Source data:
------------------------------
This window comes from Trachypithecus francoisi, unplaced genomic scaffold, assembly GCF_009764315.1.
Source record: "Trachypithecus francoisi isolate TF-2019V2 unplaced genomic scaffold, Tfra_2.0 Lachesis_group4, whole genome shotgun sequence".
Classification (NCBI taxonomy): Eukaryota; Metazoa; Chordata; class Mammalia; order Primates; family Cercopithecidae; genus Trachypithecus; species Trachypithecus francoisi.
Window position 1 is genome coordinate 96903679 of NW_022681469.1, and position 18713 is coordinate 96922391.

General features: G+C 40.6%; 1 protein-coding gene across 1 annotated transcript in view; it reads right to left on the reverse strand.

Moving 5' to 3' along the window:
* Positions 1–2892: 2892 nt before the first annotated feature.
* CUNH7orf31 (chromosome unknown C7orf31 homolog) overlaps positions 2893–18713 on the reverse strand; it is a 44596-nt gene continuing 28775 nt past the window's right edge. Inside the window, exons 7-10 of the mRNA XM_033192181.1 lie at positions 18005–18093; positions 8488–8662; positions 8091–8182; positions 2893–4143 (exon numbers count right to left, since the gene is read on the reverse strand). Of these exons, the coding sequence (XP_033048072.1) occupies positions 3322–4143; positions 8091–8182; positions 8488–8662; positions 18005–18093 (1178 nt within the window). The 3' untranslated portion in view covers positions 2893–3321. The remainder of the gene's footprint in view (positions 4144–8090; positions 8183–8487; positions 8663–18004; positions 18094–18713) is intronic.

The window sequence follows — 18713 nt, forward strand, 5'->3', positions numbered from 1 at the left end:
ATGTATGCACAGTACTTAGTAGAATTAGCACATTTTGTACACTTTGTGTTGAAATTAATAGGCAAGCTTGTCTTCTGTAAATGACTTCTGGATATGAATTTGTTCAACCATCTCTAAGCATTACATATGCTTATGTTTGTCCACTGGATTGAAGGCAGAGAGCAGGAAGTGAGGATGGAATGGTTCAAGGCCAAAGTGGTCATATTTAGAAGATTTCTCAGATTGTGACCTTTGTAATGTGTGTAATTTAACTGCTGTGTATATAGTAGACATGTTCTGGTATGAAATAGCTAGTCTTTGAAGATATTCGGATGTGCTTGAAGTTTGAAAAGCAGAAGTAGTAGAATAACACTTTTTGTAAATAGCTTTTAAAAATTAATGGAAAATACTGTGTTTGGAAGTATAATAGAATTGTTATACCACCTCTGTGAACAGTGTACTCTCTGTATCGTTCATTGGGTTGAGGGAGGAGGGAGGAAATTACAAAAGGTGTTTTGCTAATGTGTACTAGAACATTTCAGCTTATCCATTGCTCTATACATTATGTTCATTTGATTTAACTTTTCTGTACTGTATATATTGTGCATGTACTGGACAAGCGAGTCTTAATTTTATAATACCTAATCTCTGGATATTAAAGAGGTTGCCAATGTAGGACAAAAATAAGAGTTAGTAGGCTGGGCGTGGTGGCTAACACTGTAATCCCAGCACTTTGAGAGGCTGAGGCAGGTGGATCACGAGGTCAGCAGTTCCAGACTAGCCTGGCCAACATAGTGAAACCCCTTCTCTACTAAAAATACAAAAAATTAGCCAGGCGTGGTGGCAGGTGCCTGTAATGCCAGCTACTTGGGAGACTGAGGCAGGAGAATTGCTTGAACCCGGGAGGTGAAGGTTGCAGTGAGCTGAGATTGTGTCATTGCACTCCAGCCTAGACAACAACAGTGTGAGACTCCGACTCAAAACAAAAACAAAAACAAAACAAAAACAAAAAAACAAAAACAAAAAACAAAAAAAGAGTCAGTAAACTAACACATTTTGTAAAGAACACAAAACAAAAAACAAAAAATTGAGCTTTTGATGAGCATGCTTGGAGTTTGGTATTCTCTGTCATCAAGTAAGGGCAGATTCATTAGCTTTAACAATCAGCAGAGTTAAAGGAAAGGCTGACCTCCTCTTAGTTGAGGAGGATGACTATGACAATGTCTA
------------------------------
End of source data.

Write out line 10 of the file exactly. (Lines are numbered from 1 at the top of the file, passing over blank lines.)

ATGTATGCACAGTACTTAGTAGAATTAGCACATTTTGTACACTTTGTGTTGAAATTAATAGGCAAGCTTGTCTTCTGTAAATGACTTCTGGATATGAATTTGTTCAACCATCTCTAAGCATTACATATGCTTATGTTTGTCCACTGGATTGAAGGCAGAGAGCAGGAAGTGAGGATGGAATGGTTCAAGGCCAAAGTGGTCATATTTAGAAGATTTCTCAGATTGTGACCTTTGTAATGTGTGTAATTTAACTGCTGTGTATATAGTAGACATGTTCTGGTATGAAATAGCTAGTCTTTGAAGATATTCGGATGTGCTTGAAGTTTGAAAAGCAGAAGTAGTAGAATAACACTTTTTGTAAATAGCTTTTAAAAATTAATGGAAAATACTGTGTTTGGAAGTATAATAGAATTGTTATACCACCTCTGTGAACAGTGTACTCTCTGTATCGTTCATTGGGTTGAGGGAGGAGGGAGGAAATTACAAAAGGTGTTTTGCTAATGTGTACTAGAACATTTCAGCTTATCCATTGCTCTATACATTATGTTCATTTGATTTAACTTTTCTGTACTGTATATATTGTGCATGTACTGGACAAGCGAGTCTTAATTTTATAATACCTAATCTCTGGATATTAAAGAGGTTGCCAATGTAGGACAAAAATAAGAGTTAGTAGGCTGGGCGTGGTGGCTAACACTGTAATCCCAGCACTTTGAGAGGCTGAGGCAGGTGGATCACGAGGTCAGCAGTTCCAGACTAGCCTGGCCAACATAGTGAAACCCCTTCTCTACTAAAAATACAAAAAATTAGCCAGGCGTGGTGGCAGGTGCCTGTAATGCCAGCTACTTGGGAGACTGAGGCAGGAGAATTGCTTGAACCCGGGAGGTGAAGGTTGCAGTGAGCTGAGATTGTGTCATTGCACTCCAGCCTAGACAACAACAGTGTGAGACTCCGACTCAAAACAAAAACAAAAACAAAACAAAAACAAAAAAACAAAAACAAAAAACAAAAAAAGAGTCAGTAAACTAACACATTTTGTAAAGAACACAAAACAAAAAACAAAAAATTGAGCTTTTGATGAGCATGCTTGGAGTTTGGTATTCTCTGTCATCAAGTAAGGGCAGATTCATTAGCTTTAACAATCAGCAGAGTTAAAGGAAAGGCTGACCTCCTCTTAGTTGAGGAGGATGACTATGACAATGTCTA